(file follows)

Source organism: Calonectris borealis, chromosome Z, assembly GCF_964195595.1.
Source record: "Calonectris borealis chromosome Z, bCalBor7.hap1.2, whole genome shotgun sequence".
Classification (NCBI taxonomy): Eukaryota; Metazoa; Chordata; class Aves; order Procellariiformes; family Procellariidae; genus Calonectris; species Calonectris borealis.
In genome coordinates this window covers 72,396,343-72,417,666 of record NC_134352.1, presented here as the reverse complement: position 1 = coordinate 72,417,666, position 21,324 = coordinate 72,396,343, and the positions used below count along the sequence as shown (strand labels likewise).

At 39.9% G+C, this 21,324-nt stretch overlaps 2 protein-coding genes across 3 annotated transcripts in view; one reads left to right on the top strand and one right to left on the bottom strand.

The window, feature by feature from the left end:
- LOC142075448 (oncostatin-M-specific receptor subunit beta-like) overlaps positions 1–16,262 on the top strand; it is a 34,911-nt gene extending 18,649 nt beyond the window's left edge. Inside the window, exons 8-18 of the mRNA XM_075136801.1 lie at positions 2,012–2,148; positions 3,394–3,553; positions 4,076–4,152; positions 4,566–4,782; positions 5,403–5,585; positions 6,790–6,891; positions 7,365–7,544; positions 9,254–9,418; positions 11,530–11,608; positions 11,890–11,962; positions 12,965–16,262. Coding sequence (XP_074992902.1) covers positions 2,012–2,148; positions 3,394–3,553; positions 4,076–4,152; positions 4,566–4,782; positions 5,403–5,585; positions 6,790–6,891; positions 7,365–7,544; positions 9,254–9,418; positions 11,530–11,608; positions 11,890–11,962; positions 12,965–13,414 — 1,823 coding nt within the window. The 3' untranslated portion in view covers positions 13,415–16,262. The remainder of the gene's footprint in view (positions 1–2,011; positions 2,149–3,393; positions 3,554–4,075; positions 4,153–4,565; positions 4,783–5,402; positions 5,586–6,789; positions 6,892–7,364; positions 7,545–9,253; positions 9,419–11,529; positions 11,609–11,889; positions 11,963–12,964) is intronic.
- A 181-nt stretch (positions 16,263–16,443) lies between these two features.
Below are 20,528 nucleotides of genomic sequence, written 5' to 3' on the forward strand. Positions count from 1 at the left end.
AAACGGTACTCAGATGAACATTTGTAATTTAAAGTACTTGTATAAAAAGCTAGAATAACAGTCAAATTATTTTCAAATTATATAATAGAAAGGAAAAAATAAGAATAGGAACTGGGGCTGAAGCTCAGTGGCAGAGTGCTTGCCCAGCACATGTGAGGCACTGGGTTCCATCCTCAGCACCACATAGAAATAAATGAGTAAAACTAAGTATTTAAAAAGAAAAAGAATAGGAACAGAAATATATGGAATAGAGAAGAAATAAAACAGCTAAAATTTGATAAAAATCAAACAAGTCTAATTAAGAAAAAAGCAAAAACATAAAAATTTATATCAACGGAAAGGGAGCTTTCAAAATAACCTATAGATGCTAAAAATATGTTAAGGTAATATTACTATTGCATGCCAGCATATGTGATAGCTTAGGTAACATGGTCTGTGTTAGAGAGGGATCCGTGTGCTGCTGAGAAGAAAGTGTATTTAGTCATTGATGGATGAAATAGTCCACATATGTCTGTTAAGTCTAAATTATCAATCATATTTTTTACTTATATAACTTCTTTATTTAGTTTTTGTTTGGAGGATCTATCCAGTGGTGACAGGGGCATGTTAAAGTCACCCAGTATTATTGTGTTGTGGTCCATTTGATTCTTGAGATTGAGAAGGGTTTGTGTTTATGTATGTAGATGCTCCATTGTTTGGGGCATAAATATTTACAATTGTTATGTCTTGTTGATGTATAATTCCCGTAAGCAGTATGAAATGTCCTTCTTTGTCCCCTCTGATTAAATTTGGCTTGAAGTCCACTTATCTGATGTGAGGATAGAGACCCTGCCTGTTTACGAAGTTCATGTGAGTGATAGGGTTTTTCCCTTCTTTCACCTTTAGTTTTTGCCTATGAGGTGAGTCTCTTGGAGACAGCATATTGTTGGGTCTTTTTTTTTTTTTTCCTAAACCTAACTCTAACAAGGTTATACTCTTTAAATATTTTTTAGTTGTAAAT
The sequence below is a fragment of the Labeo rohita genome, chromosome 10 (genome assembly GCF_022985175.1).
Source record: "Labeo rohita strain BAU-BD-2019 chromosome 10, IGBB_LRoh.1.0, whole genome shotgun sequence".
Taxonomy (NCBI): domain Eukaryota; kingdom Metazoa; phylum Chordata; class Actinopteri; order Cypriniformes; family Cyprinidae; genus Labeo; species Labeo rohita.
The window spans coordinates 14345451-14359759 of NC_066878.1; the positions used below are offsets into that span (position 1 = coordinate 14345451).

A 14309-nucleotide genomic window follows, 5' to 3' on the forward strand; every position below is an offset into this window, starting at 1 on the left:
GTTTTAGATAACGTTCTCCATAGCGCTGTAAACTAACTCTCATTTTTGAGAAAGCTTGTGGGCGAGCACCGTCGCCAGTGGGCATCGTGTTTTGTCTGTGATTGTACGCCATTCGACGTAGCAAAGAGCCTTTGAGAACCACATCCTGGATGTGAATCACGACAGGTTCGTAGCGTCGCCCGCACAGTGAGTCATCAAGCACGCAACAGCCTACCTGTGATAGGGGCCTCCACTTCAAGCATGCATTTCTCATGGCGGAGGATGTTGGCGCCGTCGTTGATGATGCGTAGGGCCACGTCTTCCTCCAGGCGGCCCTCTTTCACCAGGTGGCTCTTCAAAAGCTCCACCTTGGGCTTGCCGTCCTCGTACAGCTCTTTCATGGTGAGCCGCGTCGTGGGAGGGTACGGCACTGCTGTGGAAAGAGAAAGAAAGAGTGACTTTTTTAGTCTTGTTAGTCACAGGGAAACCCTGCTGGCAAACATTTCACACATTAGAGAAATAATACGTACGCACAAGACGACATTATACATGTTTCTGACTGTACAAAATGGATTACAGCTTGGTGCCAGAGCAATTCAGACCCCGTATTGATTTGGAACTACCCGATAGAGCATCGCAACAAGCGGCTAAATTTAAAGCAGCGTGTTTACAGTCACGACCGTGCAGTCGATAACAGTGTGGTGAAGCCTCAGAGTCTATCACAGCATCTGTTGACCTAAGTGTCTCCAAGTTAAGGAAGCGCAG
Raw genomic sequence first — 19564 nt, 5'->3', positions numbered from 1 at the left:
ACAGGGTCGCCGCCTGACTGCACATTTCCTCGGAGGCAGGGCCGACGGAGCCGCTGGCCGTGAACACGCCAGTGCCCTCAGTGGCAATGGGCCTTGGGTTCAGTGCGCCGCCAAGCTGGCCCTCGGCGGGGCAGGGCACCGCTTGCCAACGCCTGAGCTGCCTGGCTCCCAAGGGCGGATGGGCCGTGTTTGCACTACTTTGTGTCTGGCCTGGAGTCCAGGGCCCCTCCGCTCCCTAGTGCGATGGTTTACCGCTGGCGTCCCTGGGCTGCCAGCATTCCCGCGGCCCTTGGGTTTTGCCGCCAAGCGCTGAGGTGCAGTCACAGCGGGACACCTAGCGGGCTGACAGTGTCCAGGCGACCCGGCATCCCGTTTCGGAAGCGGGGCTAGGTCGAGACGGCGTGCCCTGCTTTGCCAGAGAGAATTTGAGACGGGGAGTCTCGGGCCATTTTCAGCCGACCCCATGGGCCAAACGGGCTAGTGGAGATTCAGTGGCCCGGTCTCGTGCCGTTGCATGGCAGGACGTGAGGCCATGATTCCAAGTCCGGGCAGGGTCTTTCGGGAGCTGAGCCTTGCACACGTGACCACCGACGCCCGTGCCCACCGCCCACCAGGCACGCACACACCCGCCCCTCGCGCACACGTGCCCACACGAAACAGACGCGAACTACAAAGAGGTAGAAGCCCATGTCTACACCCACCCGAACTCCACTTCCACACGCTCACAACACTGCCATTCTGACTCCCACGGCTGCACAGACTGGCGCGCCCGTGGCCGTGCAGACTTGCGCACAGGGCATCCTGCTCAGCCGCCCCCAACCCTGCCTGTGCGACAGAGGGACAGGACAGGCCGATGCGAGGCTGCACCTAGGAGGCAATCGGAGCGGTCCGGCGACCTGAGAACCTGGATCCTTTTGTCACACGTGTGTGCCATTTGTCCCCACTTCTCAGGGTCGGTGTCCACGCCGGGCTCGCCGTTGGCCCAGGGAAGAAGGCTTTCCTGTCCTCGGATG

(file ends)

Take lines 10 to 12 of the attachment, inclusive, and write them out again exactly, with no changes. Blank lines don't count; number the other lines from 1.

AAACGGTACTCAGATGAACATTTGTAATTTAAAGTACTTGTATAAAAAGCTAGAATAACAGTCAAATTATTTTCAAATTATATAATAGAAAGGAAAAAATAAGAATAGGAACTGGGGCTGAAGCTCAGTGGCAGAGTGCTTGCCCAGCACATGTGAGGCACTGGGTTCCATCCTCAGCACCACATAGAAATAAATGAGTAAAACTAAGTATTTAAAAAGAAAAAGAATAGGAACAGAAATATATGGAATAGAGAAGAAATAAAACAGCTAAAATTTGATAAAAATCAAACAAGTCTAATTAAGAAAAAAGCAAAAACATAAAAATTTATATCAACGGAAAGGGAGCTTTCAAAATAACCTATAGATGCTAAAAATATGTTAAGGTAATATTACTATTGCATGCCAGCATATGTGATAGCTTAGGTAACATGGTCTGTGTTAGAGAGGGATCCGTGTGCTGCTGAGAAGAAAGTGTATTTAGTCATTGATGGATGAAATAGTCCACATATGTCTGTTAAGTCTAAATTATCAATCATATTTTTTACTTATATAACTTCTTTATTTAGTTTTTGTTTGGAGGATCTATCCAGTGGTGACAGGGGCATGTTAAAGTCACCCAGTATTATTGTGTTGTGGTCCATTTGATTCTTGAGATTGAGAAGGGTTTGTGTTTATGTATGTAGATGCTCCATTGTTTGGGGCATAAATATTTACAATTGTTATGTCTTGTTGATGTATAATTCCCGTAAGCAGTATGAAATGTCCTTCTTTGTCCCCTCTGATTAAATTTGGCTTGAAGTCCACTTATCTGATGTGAGGATAGAGACCCTGCCTGTTTACGAAGTTCATGTGAGTGATAGGGTTTTTCCCTTCTTTCACCTTTAGTTTTTGCCTATGAGGTGAGTCTCTTGGAGACAGCATATTGTTGGGTCTTTTTTTTTTTTTTCCTAAACCTAACTCTAACAAGGTTATACTCTTTAAATATTTTTTAGTTGTAAAT
The sequence below is a fragment of the Labeo rohita genome, chromosome 10 (genome assembly GCF_022985175.1).
Source record: "Labeo rohita strain BAU-BD-2019 chromosome 10, IGBB_LRoh.1.0, whole genome shotgun sequence".